Location: Animal Disease ResearchTitle: Targeted mutagenesis in Anaplasma marginale to define virulence and vaccine development against bovine anaplasmosis
|HOVE, PAIDASHE - Kansas State University|
|MADESH, SWETHA - Kansas State University|
|NAIR, ARATHY - Kansas State University|
|JAWORSKI, DEBORAH - Kansas State University|
|LIU, HUITAO - Kansas State University|
|FERM, JONATHAN - Kansas State University|
|KLEINHENZ, MICHAEL - Kansas State University|
|HIGHLAND, MARGARET - Kansas State University|
|CURTIS, ANDREW - Kansas State University|
|COETZEE, JOHANN - Kansas State University|
|WANG, YING - Kansas State University|
|GENDA, DOMINICA - Kansas State University|
|GANTA, ROMAN - Kansas State University|
Submitted to: PLoS Pathogens
Publication Type: Peer Reviewed Journal
Publication Acceptance Date: 4/21/2022
Publication Date: 5/16/2022
Citation: Hove, P., Madesh, S., Nair, A., Jaworski, D., Liu, H., Ferm, J., Kleinhenz, M.D., Highland, M.A., Curtis, A.K., Coetzee, J.F., Noh, S.M., Wang, Y., Genda, D., Ganta, R.R. 2022. Targeted mutagenesis in Anaplasma marginale to define virulence and vaccine development against bovine anaplasmosis. PLoS Pathogens. 18(5). Article e1010540. https://doi.org/10.1371/journal.ppat.1010540.
Interpretive Summary: Anaplasma marginale, the cause of bovine anaplasmosis, infects erythrocytes, and causes anemia, abortion, poor production, and in some cases, unexpected death in cattle worldwide. Despite the estimated major financial losses due to bovine anaplasmosis amounting to billions of US dollars each year globally, efficacious and safe vaccines are not available globally. An A. maginale gene likely involved in nutrient acquisition was knocked-out and used to immunize cattle. This study demonstrates the protective capacity of this modified live organism compared to inactivated whole cell vaccine and non-immunized controls. Overall, the animals immunized with the modified live organism were protected from anemia and no infected erythrocytes were detected in blood smears. In comparison the animals that received the whole-cell killed immunogen developed anemia and had a 40% reduction in packed cell volume and a maximum of 5% infected erythrocytes. In comparison, the non-immunized animals developed anemia and had a 52% drop in packed cell volume with 12% maximum of infected erythrocytes as measured in blood smears. This work demonstrates the potential for doing target gene knock-outs in A. marginale and lays the foundation for development of a modified live vaccine.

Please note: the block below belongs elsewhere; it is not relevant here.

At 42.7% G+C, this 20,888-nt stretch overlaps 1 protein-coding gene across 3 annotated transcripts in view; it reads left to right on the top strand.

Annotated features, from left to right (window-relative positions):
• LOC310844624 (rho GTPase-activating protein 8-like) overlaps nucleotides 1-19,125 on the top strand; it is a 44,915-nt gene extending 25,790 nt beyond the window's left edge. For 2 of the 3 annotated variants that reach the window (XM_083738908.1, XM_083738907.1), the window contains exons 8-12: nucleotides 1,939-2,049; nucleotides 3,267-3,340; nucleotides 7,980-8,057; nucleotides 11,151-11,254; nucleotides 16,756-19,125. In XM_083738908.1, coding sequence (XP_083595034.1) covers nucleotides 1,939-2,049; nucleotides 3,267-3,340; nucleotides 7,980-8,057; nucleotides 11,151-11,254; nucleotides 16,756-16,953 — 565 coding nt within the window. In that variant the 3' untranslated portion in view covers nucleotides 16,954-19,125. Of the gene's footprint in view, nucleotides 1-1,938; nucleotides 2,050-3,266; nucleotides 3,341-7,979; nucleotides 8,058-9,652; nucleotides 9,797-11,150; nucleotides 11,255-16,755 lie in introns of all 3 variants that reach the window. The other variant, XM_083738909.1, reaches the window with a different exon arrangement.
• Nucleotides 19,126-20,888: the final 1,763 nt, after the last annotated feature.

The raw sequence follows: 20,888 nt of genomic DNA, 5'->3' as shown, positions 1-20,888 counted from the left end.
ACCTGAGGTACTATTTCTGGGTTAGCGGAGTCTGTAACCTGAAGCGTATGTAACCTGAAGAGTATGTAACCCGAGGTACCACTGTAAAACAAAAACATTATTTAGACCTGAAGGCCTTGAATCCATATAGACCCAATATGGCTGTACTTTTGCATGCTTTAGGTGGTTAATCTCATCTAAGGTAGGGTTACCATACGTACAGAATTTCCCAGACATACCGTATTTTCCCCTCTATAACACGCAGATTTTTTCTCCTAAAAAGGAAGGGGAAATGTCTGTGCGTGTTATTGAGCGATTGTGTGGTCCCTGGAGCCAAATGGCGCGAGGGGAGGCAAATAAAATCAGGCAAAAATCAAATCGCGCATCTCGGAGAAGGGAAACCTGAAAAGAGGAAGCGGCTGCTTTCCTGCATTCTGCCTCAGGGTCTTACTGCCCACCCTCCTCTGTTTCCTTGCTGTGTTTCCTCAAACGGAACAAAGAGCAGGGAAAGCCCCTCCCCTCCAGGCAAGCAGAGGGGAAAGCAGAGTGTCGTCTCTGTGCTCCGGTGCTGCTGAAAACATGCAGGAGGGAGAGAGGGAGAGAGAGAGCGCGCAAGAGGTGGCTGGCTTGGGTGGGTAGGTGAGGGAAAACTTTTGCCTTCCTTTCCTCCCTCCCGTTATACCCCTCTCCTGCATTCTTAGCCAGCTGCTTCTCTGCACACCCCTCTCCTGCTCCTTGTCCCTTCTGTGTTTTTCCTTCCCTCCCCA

Technical Abstract: The Anaplasma spp. are obligate, intracellular, tick borne, bacterial pathogens that cause important diseases in people, agricultural animals, and dogs, globally. Targeted mutagenesis methods are yet to be developed to define genes essential for these pathogens. Similarly, vaccines offering sufficient protection against diseases caused by Anaplasma spp. are not available. Here, we describe a targeted mutagenesis method for Anaplasma marginale where we deleted the phage head-to-tail connector protein gene, as its ortholog is essential for in vivo growth and persistence in Ehrlichia chaffeensis, a closely related pathogen in the family Anaplasmataceae. The A. marginale mutant did not cause disease and had a growth defect in the natural host, cattle. We then assessed its ability to confer protection against virulent challenge. Additionally, we tested whole cell A. marginale antigen as a vaccine (WCAV) candidate. Upon challenge, non-vaccinated control cattle developed severe disease with nearly 52% drop in PCV between days 26-31 post infection, with a peak of ~12% infected erythrocytes at about 4 weeks post challenge. Conversely, following challenge, all animals receiving the live mutant developed no clinical signs or anemia. Infected erythrocytes were not detected in blood smears. In contrast, the WCAV vaccinees developed disease similar to the non-vaccinated controls, though the peak number of infected erythrocytes was 5% and there was a 40% reduction in PCV. This is the first study describing targeted mutagenesis and its application in determining in vivo virulence and vaccine development for an important Anaplasma spp. pathogen. The study will pave the way for similar research in related Anaplasma pathogens impacting multiple hosts.